It’s believed the poachers broke into the sanctuary last week and poisoned the two big cats, who died as a result. At this stage, the motive for the poaching is unclear.
The co-founders of Emoya, Minunette Heuser and her daughter Savannah, described their devastation and grief as their “heart being torn in two”.
“They (the killers) have broken my heart. They have broken Savannah’s heart. This is not just another poaching incident. We are going to unite, stronger than ever, and bring to justice the perpetrators who murdered our two beloved boys, José and Liso,” Minunette said.
She said both lions had special needs as they were visually impaired and brain damaged. Despite being heartbroken, the formidable pair said these killers “will never break our spirit and the spirit of freedom that ADI (Animal Defenders International) has fought so hard for”.
“We are angry and are not going to take this lying down. We are standing together, every sanctuary, every conservationist, every friend of ADI and Emoya - every one of us - we stand together against illicit wildlife trade,” she said.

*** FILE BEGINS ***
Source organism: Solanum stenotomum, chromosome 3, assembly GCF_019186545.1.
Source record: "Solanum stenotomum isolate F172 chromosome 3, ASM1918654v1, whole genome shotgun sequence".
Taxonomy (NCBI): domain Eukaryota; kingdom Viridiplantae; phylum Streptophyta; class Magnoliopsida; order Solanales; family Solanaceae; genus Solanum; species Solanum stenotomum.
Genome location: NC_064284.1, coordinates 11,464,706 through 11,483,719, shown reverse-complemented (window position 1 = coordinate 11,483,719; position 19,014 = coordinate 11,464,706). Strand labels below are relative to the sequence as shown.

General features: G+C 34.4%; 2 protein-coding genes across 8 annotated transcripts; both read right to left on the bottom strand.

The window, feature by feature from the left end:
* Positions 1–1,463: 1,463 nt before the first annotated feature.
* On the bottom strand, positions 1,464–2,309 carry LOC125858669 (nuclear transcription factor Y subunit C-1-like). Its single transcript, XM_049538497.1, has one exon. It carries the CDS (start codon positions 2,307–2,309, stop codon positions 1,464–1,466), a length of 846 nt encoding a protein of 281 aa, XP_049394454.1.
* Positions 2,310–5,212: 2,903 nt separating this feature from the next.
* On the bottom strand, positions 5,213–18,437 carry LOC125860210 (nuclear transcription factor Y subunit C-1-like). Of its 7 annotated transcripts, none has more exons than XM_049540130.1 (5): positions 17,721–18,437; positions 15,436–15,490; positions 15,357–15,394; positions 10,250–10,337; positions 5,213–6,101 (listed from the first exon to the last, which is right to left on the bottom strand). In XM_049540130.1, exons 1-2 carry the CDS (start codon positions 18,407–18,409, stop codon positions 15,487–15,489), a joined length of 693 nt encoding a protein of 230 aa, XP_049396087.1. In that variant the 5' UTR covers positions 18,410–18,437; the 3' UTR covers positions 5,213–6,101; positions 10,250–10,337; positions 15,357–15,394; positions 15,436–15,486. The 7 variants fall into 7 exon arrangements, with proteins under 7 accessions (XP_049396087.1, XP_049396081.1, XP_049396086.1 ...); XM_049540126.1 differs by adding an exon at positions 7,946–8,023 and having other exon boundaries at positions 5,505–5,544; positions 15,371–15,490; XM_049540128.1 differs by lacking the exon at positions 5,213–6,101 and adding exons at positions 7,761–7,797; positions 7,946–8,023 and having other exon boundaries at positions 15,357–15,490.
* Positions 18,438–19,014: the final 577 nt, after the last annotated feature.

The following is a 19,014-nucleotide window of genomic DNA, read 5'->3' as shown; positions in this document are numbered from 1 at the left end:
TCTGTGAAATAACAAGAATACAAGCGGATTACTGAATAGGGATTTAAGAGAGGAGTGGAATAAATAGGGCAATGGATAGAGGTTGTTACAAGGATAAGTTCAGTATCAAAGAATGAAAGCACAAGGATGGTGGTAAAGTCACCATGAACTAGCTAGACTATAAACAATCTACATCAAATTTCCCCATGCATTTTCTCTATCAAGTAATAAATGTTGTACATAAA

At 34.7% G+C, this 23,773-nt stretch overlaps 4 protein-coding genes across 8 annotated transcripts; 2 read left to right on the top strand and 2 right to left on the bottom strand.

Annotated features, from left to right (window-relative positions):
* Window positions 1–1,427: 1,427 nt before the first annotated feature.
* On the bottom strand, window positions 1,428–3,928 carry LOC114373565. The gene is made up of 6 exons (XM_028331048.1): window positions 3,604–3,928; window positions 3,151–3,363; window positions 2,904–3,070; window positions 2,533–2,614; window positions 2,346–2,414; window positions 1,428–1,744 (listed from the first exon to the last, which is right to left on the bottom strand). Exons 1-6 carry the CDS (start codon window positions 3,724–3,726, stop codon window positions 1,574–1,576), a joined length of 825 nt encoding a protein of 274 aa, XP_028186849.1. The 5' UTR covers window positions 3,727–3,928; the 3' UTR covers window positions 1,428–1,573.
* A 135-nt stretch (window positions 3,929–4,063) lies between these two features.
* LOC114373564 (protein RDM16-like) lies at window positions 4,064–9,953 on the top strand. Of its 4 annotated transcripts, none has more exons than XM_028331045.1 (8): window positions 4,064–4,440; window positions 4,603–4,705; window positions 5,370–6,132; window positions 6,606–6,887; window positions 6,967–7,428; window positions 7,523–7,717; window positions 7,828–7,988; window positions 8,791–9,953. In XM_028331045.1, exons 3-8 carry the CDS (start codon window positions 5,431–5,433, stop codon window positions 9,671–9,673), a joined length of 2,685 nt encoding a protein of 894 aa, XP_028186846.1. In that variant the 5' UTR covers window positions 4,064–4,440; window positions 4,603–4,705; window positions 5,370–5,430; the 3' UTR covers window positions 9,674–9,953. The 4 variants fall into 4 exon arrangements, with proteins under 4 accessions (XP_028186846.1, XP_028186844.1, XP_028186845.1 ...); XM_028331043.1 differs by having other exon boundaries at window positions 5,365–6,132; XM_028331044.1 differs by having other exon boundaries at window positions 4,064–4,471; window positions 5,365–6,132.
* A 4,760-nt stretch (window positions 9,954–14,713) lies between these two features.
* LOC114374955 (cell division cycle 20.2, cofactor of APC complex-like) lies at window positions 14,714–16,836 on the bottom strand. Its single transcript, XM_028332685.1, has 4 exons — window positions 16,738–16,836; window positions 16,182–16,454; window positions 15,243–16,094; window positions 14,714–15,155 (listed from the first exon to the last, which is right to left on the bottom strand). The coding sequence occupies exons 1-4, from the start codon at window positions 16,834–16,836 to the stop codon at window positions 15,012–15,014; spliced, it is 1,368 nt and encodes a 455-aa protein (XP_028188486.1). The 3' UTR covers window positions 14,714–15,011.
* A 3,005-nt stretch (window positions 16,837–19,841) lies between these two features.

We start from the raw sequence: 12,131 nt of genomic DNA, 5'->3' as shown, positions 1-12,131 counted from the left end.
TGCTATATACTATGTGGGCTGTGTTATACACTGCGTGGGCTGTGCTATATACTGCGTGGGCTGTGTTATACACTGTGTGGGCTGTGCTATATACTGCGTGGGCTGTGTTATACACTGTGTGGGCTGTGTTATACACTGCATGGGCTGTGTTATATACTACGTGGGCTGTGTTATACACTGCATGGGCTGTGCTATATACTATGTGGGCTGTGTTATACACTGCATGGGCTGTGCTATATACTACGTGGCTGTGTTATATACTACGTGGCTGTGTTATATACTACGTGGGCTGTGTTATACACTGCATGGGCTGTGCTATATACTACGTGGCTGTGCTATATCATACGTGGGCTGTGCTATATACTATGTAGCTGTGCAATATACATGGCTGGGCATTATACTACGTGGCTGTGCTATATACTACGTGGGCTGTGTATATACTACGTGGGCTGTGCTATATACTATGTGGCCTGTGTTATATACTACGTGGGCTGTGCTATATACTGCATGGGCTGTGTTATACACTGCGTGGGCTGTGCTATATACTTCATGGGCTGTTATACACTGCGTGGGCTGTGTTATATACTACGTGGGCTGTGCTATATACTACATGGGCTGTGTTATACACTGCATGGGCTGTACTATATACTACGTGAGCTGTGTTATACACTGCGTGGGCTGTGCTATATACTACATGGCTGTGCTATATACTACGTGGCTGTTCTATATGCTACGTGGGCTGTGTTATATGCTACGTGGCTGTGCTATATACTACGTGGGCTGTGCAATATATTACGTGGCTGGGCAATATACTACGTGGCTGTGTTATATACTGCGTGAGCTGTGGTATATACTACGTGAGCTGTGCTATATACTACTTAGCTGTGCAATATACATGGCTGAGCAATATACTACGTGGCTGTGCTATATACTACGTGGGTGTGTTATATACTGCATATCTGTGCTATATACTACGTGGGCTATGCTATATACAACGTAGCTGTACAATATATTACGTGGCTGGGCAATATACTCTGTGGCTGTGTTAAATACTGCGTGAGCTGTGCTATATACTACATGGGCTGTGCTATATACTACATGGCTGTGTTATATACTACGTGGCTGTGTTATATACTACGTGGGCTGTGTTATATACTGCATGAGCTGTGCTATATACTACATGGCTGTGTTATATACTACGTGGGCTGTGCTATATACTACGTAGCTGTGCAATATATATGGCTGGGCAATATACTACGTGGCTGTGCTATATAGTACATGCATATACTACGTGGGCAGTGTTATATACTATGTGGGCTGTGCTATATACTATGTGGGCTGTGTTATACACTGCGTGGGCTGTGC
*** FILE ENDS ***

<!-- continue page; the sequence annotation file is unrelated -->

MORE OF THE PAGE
The Heusers made it clear they have 24-hour security and armed patrols and have taken immediate and added measures to safeguard their big cats and sanctuary as investigations by police and anti-poaching units continue.
“The terrible slaughter of wildlife in South Africa and the rest of Africa continues to reach desperate proportions,” said an emotional Savannah.
“Poachers are getting bolder and every wildlife refuge, sanctuary and park has now become a target - it is time for us all to stand together,” she said.
Last year, after the 33 lions were moved to South Africa, The Star visited the sanctuary and spent time with the Heusers and some of the rescued big cats, learning about their disabilities and the incredible work Emoya has done in conjunction with ADI, who rescued the lions and facilitated the move to the sanctuary.
In a statement released on Sunday, ADI deemed it “an evil attack”. “This cowardly killing of two sweet, elderly lions, one of whom had suffered brain damage from blows to the head in the circus, must not be left unpunished.
“The safety of the remaining lions is our top priority. ADI and Emoya are reviewing all security measures. Armed guards are in place and a range of additional security measures are being evaluated, including evacuation if necessary,” said ADI president Jan Creamer.